The magnetic quantum number (ml) specifies the z component of the angular momentum for a particular orbital. For example, for an s orbital, l = 0, and the only value of ml is zero. For p orbitals, l = 1, and ml can be equal to –1, 0, or +1. Generally speaking, ml can be equal to –l, –(l – 1), …, –1, 0, +1, …, (l – 1), l. The total number of possible orbitals with the same value of l (a subshell) is 2l + 1. Thus, there is one s-orbital for ml = 0, there are three p-orbitals for ml = 1, five d-orbitals for ml = 2, seven f-orbitals for ml = 3, and so forth.

In summary, the principal quantum number defines the general value of the electronic energy, the angular momentum quantum number determines the shape of the orbital, and the magnetic quantum number specifies number of orientations of the orbital in space, as can be seen in Figure 10.4c.

Figure 10.4d illustrates the energy levels for various orbitals. The number before the orbital name (such as 2s, 3p, and so forth) stands for the principal quantum number, n. The letter in the orbital name defines the subshell with a specific angular momentum quantum number l = 0 for s orbitals, 1 for p orbitals, 2 for d orbitals. Finally, there are more than one possible orbitals for l ≥ 1 (p, d, and f orbitals), each corresponding to a specific orientation, value of ml. Figure 10.4d illustrates the concept of degeneracy, electron orbitals having the same energy levels. In the case of a hydrogen atom or a one-electron ion (such as He+, Li2+, and so on), energies of all the orbitals with the same n are the same. In this case, the energy levels for the same principle quantum number, n, are called degenerate energy levels. However, in atoms with more than one electron, this degeneracy is eliminated by the electron–electron interactions, and orbitals that belong to different subshells in the same energy level have different energies, as shown on Figure 10.4d. For instance, an electron in the 2s orbital has lower energy than one in any of the three 2p orbitals. Orbitals of the same subshell (l value) are still degenerate and have the same energy (for example any of the three 2p subshells will have the same energy).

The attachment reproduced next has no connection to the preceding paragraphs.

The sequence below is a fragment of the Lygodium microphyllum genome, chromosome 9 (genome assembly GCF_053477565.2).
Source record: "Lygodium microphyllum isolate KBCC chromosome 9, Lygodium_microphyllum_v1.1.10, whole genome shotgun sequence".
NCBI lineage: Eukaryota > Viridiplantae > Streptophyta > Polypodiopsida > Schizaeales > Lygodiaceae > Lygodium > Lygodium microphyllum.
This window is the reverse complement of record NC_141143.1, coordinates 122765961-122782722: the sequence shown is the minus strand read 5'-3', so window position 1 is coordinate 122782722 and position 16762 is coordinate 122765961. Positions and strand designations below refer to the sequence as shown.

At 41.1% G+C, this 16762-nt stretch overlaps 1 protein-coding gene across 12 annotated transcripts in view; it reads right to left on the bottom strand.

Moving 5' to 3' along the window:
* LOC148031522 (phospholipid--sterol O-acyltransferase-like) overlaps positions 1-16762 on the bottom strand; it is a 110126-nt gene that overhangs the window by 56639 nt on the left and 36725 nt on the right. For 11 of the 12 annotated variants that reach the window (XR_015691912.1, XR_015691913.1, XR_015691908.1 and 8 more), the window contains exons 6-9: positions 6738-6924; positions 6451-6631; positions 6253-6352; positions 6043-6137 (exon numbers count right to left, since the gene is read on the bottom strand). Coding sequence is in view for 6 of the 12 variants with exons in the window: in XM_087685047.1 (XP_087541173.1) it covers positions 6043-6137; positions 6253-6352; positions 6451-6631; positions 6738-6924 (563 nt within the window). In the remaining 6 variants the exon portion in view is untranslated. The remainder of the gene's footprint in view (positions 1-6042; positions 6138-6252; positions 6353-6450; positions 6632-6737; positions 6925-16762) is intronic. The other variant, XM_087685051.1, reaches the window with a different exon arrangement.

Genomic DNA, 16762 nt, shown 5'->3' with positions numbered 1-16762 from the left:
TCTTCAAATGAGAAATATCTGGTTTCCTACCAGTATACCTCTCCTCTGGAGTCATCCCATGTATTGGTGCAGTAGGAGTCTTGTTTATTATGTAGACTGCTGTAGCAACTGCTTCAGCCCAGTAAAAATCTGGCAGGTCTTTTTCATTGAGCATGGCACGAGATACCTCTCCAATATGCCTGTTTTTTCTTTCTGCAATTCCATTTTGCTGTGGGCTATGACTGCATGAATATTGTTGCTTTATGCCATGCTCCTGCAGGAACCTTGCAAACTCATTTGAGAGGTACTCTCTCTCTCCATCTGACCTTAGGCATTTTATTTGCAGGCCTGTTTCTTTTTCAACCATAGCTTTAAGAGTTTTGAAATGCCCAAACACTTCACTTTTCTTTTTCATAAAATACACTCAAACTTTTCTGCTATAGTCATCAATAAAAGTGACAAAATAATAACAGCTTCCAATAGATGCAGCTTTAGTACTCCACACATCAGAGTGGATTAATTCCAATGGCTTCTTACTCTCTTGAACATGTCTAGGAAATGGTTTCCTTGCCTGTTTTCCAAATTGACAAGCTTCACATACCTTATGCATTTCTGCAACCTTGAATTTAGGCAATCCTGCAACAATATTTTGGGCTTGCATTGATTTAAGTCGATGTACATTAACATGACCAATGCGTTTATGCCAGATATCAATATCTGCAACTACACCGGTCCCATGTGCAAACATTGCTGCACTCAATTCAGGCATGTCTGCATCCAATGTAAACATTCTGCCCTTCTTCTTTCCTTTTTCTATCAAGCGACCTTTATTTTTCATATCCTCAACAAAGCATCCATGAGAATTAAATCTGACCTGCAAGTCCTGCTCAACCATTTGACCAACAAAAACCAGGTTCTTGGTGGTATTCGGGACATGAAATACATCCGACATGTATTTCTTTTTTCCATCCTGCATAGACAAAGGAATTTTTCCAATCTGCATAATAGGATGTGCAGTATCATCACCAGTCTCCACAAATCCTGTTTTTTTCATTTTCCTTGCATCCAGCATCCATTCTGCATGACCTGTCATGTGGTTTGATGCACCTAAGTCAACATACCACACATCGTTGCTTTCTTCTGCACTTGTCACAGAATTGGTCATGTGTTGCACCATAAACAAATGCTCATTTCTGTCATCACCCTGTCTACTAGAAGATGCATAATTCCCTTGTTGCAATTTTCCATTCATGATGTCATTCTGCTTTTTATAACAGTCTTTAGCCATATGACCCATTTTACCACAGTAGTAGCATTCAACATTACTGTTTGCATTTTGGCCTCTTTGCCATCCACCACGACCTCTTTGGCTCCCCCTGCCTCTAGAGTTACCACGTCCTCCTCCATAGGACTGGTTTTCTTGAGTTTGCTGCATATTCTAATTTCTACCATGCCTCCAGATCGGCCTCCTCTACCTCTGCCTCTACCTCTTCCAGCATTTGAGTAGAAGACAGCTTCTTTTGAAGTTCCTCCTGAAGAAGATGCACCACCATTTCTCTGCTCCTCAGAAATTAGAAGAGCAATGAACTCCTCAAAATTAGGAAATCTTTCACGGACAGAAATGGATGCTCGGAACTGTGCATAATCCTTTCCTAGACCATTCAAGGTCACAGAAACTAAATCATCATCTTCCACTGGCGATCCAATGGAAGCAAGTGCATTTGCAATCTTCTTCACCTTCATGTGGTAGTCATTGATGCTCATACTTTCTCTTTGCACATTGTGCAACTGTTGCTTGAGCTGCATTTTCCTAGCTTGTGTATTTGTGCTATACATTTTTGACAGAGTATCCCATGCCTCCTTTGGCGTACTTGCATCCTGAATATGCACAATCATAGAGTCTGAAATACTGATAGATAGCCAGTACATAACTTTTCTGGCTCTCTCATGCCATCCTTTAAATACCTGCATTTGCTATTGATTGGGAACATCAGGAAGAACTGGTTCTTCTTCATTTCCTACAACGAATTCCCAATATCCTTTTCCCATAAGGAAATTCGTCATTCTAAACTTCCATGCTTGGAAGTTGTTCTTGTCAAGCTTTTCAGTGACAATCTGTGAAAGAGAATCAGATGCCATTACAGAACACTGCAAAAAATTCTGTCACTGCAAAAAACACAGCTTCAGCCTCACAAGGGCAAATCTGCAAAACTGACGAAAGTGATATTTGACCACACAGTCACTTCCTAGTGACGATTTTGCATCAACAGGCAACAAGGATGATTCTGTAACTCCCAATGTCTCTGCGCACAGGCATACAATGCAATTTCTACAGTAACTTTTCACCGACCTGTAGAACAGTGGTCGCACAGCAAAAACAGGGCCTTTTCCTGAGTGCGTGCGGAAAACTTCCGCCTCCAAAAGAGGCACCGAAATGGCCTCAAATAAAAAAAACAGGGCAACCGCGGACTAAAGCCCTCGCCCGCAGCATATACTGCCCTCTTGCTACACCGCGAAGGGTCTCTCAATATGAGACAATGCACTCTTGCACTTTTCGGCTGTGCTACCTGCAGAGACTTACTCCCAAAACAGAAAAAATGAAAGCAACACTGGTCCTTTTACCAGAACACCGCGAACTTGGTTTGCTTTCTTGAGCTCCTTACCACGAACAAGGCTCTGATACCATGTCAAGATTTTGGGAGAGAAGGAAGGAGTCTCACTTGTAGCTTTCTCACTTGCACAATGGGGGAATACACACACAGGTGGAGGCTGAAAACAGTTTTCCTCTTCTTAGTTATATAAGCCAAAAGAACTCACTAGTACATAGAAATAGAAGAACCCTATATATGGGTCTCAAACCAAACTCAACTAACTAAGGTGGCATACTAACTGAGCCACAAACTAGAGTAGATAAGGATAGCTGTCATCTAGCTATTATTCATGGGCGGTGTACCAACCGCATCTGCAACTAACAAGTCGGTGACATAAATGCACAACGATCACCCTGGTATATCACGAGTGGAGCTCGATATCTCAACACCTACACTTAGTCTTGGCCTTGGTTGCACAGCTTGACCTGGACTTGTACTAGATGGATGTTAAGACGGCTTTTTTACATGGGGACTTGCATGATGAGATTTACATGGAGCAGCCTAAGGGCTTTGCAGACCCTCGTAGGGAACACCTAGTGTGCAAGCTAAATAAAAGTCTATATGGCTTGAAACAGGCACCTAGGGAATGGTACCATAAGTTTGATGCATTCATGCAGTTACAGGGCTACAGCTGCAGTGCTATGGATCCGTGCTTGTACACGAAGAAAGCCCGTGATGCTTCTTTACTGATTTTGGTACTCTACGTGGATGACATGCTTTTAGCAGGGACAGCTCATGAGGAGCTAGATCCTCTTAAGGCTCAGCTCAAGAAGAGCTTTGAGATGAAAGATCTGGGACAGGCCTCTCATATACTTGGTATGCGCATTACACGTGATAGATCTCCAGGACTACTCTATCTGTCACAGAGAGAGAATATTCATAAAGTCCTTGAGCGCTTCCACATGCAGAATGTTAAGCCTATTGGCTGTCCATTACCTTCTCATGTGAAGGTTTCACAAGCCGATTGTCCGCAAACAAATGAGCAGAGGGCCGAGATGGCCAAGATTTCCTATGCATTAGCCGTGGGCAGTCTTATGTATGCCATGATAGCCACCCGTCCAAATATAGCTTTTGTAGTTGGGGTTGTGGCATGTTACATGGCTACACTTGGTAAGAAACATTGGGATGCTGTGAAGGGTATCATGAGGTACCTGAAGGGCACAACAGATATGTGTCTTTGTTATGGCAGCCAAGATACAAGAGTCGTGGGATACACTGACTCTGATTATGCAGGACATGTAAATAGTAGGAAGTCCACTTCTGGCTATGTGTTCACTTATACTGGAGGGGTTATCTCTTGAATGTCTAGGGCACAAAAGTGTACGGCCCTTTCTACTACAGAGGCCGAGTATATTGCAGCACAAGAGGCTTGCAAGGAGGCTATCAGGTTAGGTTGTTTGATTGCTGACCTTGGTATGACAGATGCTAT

This diagram shown has an upward pointing arrow at the left which is labeled “E.” To the right of this arrow near the bottom of the image is a single line which is labeled, “1 s.” Above and just to the right is another black line that is labeled, “2 s.” Slightly up and to the right is a grouping of three black lines labeled, “2 p.” Above and to the right is a single black line labeled, “3 s.” Slightly up and to the right is a grouping of three black lines that are labeled, “3 p.” Just above and to the right is a grouping of 5 black lines labeled, “3 d.” Slightly below and to the right is a single black line which is labeled, “4 s.” Just above and to the right, at a level slightly higher than the previous black lines, is a grouping of three black lines all labeled, “4 p.”
Figure 10.4d: Energy levels of electron orbitals: the chart shows the energies of electron orbitals in a multi-electron atom (credit: Chemistry (OpenStax), CC BY 4.0).

Spin Quantum Number

While the three quantum numbers discussed in the previous paragraphs work well for describing electron orbitals, some experiments showed that they were not sufficient to explain all observed results. It was demonstrated in the 1920s that when hydrogen-line spectra are examined at extremely high resolution, some lines are actually not single peaks but, rather, pairs of closely spaced lines. This is the so-called fine structure of the spectrum, and it implies that there are additional small differences in energies of electrons even when they are located in the same orbital. These observations led Samuel Goudsmit and George Uhlenbeck to propose that electrons have a fourth quantum number. They called this the spin quantum number, or ms.